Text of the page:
“They can have a ‘crab hotel effect,’ providing predators an ideal habitat,” Beal said.
Shellfish harvesters and scientists braved strong winds and thick mud to pull 180 “benthic cores,” or samples, and 54 recruitment boxes out of Broad Cove on Nov. 1, using jet sleds to haul them out of the mud and onto the shore at the Hay Conservation and Recreation Area.
“Recruitment boxes yielded few clams, but enough so we know that clams settled to the flat during the time between May and October,” Beal said.
The experiment was part of the first study into the effectiveness of brushing on clam recruitment and survival throughout the Maine coast, with similar experiments conducted in Gouldsboro and Harpswell.
“Objects such as brush that create some resistance to tidal or wind-driven currents enable clams that have settled onto the flat to remain within the shadow or halo of those objects,” Beal said.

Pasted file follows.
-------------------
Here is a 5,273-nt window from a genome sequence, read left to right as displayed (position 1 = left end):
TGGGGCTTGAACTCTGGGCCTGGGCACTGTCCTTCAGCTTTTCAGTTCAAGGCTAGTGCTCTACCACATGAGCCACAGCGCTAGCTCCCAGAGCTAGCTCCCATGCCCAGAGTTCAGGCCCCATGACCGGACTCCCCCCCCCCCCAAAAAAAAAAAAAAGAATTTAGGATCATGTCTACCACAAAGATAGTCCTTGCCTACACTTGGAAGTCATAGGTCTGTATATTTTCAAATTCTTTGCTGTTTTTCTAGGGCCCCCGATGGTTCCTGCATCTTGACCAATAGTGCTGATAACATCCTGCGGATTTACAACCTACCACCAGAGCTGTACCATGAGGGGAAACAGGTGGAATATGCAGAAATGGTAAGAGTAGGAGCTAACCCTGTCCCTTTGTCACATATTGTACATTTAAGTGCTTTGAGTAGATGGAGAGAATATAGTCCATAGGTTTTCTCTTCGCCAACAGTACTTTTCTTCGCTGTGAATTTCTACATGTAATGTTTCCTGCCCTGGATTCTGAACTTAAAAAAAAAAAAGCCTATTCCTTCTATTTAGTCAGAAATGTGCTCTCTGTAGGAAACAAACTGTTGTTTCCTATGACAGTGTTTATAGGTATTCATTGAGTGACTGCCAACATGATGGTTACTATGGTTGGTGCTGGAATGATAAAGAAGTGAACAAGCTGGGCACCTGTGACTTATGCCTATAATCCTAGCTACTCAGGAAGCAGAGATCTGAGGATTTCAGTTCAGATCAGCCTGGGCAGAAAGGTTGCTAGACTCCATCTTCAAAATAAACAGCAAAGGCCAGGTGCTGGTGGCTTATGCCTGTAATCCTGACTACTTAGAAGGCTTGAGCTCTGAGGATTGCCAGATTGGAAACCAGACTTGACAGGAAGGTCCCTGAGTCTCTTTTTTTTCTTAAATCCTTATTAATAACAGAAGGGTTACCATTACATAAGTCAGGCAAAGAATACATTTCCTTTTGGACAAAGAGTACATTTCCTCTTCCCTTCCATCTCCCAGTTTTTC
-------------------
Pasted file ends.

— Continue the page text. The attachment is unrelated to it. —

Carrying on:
Beal said the Bremen results suggest that brushing does “baffle,” or slow down, currents. This creates the opportunity for clams to settle.
“Whatever baffling occurred around the brushed plots did not translate into more clams in those plots. No significant effect due to brushing was observed in this study,” Beal said.
“Unfortunately, at a time when seawater temperatures are increasing along with predators, the objects, such as brush, also tend to provide habitat for predators, such as crabs and bottom-feeding fish, such as mummichogs,” Beal said.
In addition to brushing, Beal’s experiment deployed nets to protect clams from predators.
“Netting also did not result in an enhancement of wild juvenile clams,” Beal said.